We bitch, we moan, we criticize, we celebrate the symbolic little victories that give us hope that a sea change for country music is imminent, or at least slowly taking hold, even though in many respects things only seem to get worse every year. And we look for ways to implement meaningful solutions to the problems plaguing country music so it can once again become a medium of creativity and touching inspiration like countless country fans enjoyed in past eras.
So what are some simple, workable solutions that could be implemented? I’m not talking some idealistic view where Luke Bryan doesn’t exist. Guess what, Luke Bryan and others are here to stay. Pop has always been a part of country and always will be, but how can we get country to return to the days of balance in the format for traditionalists and women, and substance for all listeners? What real-life, pragmatic solutions that consensus and compromise can be found around could be implemented to help move country music forward instead of miring it in endless trend chasing, and remove the conflict between the two sides of the country divide so instead of bickering amongst ourselves, more energy and attention can be expelled promoting and enjoying the music?
Here’s some ideas:
1. Reasonable Boundaries Imposed on What is Considered Country for Charts, Awards, Radio Play, etc.
There should be one very basic rule of thumb: If you play a song and it fits better in another genre or genres instead of country, then that song, or the album it comes from, or the artist playing it, should be disqualified from being considered for distinctions meant for country music.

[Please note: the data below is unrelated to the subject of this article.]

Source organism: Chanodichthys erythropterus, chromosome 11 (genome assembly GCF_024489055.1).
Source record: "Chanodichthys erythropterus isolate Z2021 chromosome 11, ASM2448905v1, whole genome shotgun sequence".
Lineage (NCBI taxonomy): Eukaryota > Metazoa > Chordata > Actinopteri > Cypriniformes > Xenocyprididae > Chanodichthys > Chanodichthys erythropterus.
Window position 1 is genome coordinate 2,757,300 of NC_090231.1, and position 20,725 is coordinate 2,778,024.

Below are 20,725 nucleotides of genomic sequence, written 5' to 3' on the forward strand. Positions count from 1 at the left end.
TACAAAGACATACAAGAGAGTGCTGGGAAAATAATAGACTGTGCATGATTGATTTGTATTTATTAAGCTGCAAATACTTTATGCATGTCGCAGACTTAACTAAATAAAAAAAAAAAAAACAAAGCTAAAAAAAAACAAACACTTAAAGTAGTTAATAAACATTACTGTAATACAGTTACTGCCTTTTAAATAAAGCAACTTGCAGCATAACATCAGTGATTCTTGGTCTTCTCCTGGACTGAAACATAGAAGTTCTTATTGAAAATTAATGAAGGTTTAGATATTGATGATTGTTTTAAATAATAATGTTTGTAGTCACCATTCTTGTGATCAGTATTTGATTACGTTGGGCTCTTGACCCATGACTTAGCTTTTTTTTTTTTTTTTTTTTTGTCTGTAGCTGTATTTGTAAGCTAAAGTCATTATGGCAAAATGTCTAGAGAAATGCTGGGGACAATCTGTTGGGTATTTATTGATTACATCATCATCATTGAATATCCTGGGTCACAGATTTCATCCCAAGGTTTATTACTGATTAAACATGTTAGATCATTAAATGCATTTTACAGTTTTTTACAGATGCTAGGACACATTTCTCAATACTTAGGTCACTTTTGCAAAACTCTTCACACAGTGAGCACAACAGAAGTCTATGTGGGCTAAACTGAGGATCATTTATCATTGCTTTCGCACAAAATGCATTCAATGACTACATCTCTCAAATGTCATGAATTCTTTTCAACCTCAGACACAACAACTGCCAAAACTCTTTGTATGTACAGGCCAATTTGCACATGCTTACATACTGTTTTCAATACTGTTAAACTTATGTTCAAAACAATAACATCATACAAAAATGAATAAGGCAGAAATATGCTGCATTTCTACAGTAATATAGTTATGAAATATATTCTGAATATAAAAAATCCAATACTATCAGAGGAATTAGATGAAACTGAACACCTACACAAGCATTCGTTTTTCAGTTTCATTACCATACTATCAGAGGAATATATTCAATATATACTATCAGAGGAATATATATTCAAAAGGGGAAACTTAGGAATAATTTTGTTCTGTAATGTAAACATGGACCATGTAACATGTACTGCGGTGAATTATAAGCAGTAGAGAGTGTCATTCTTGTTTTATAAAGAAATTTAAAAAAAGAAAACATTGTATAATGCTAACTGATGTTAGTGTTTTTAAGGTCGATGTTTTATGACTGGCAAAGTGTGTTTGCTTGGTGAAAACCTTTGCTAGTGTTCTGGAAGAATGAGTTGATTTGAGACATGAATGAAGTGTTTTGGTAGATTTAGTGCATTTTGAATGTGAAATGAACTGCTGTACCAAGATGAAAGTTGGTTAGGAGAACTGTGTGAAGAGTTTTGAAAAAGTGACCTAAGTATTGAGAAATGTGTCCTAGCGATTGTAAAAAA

The battle over what is country and what isn’t is a never-ending headache that will eternally be debated within the genre. But when you have artists such as Sam Hunt, or songs like recent singles from Thomas Rhett, Luke Bryan, Jason Aldean and others that clearly belong in a different genre before you would consider them country, then don’t put them in Billboard’s country charts, don’t let them compete for CMA and ACM Awards. Let them be slotted with pop, R&B, EDM, rock, or whatever format is more appropriate, and leave country charts and awards open for more genre-relevant material.
We may still disagree about quality. One may not like the “country” of Florida Georgia Line and there may still be a elements of pop or rap mixed in there. But if reasonable boundaries are not defined around country, then “country” risks becoming a meaningless distinction, and the value of its legacy infrastructure, like its radio format, it’s awards shows, it’s institutions like the Grand Ole Opry, risk becoming meaningless and marginalized as well.
2. Split The Country Music Radio Format Between “Classic Country” and “Contemporary Country.”
It happened with rock, it happened with adult contemporary, it has happened with many radio formats over the history of the medium when one universal approach to a genre of music underserves so many people that it is necessary to split the format in two (or sometimes three). Nobody wants to continue endless conflict and bickering about what country music is and should be, so separate classic and contemporary country, and repatriate the countless country fans who’ve become disenchanted with the current direction of the genre with their own format.